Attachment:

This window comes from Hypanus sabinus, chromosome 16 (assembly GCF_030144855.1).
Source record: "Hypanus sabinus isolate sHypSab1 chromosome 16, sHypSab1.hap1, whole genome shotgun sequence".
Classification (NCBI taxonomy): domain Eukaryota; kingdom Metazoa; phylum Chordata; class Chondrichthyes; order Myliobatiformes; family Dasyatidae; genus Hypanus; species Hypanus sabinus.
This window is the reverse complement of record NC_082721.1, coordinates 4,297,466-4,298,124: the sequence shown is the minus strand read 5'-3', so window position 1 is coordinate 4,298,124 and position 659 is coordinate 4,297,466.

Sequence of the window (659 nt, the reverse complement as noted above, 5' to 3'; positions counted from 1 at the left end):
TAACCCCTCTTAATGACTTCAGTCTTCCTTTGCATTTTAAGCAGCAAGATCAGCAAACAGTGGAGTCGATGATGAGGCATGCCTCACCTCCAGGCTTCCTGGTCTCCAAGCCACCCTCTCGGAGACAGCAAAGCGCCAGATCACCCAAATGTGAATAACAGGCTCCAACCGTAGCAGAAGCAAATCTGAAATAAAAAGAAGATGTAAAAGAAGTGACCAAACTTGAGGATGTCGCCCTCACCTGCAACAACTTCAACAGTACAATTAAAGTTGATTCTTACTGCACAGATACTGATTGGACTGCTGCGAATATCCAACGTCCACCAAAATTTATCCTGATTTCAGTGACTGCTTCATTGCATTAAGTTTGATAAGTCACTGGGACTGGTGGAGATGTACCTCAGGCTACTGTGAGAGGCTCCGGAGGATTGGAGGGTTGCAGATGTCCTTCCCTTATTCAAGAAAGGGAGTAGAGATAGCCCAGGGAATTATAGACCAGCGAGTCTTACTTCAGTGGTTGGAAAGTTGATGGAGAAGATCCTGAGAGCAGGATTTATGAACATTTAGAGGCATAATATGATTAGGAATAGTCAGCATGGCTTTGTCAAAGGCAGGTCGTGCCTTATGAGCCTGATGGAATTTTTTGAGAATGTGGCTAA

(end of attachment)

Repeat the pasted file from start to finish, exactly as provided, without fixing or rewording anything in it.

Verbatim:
This window comes from Hypanus sabinus, chromosome 16 (assembly GCF_030144855.1).
Source record: "Hypanus sabinus isolate sHypSab1 chromosome 16, sHypSab1.hap1, whole genome shotgun sequence".
Classification (NCBI taxonomy): domain Eukaryota; kingdom Metazoa; phylum Chordata; class Chondrichthyes; order Myliobatiformes; family Dasyatidae; genus Hypanus; species Hypanus sabinus.
This window is the reverse complement of record NC_082721.1, coordinates 4,297,466-4,298,124: the sequence shown is the minus strand read 5'-3', so window position 1 is coordinate 4,298,124 and position 659 is coordinate 4,297,466.

Sequence of the window (659 nt, the reverse complement as noted above, 5' to 3'; positions counted from 1 at the left end):
TAACCCCTCTTAATGACTTCAGTCTTCCTTTGCATTTTAAGCAGCAAGATCAGCAAACAGTGGAGTCGATGATGAGGCATGCCTCACCTCCAGGCTTCCTGGTCTCCAAGCCACCCTCTCGGAGACAGCAAAGCGCCAGATCACCCAAATGTGAATAACAGGCTCCAACCGTAGCAGAAGCAAATCTGAAATAAAAAGAAGATGTAAAAGAAGTGACCAAACTTGAGGATGTCGCCCTCACCTGCAACAACTTCAACAGTACAATTAAAGTTGATTCTTACTGCACAGATACTGATTGGACTGCTGCGAATATCCAACGTCCACCAAAATTTATCCTGATTTCAGTGACTGCTTCATTGCATTAAGTTTGATAAGTCACTGGGACTGGTGGAGATGTACCTCAGGCTACTGTGAGAGGCTCCGGAGGATTGGAGGGTTGCAGATGTCCTTCCCTTATTCAAGAAAGGGAGTAGAGATAGCCCAGGGAATTATAGACCAGCGAGTCTTACTTCAGTGGTTGGAAAGTTGATGGAGAAGATCCTGAGAGCAGGATTTATGAACATTTAGAGGCATAATATGATTAGGAATAGTCAGCATGGCTTTGTCAAAGGCAGGTCGTGCCTTATGAGCCTGATGGAATTTTTTGAGAATGTGGCTAA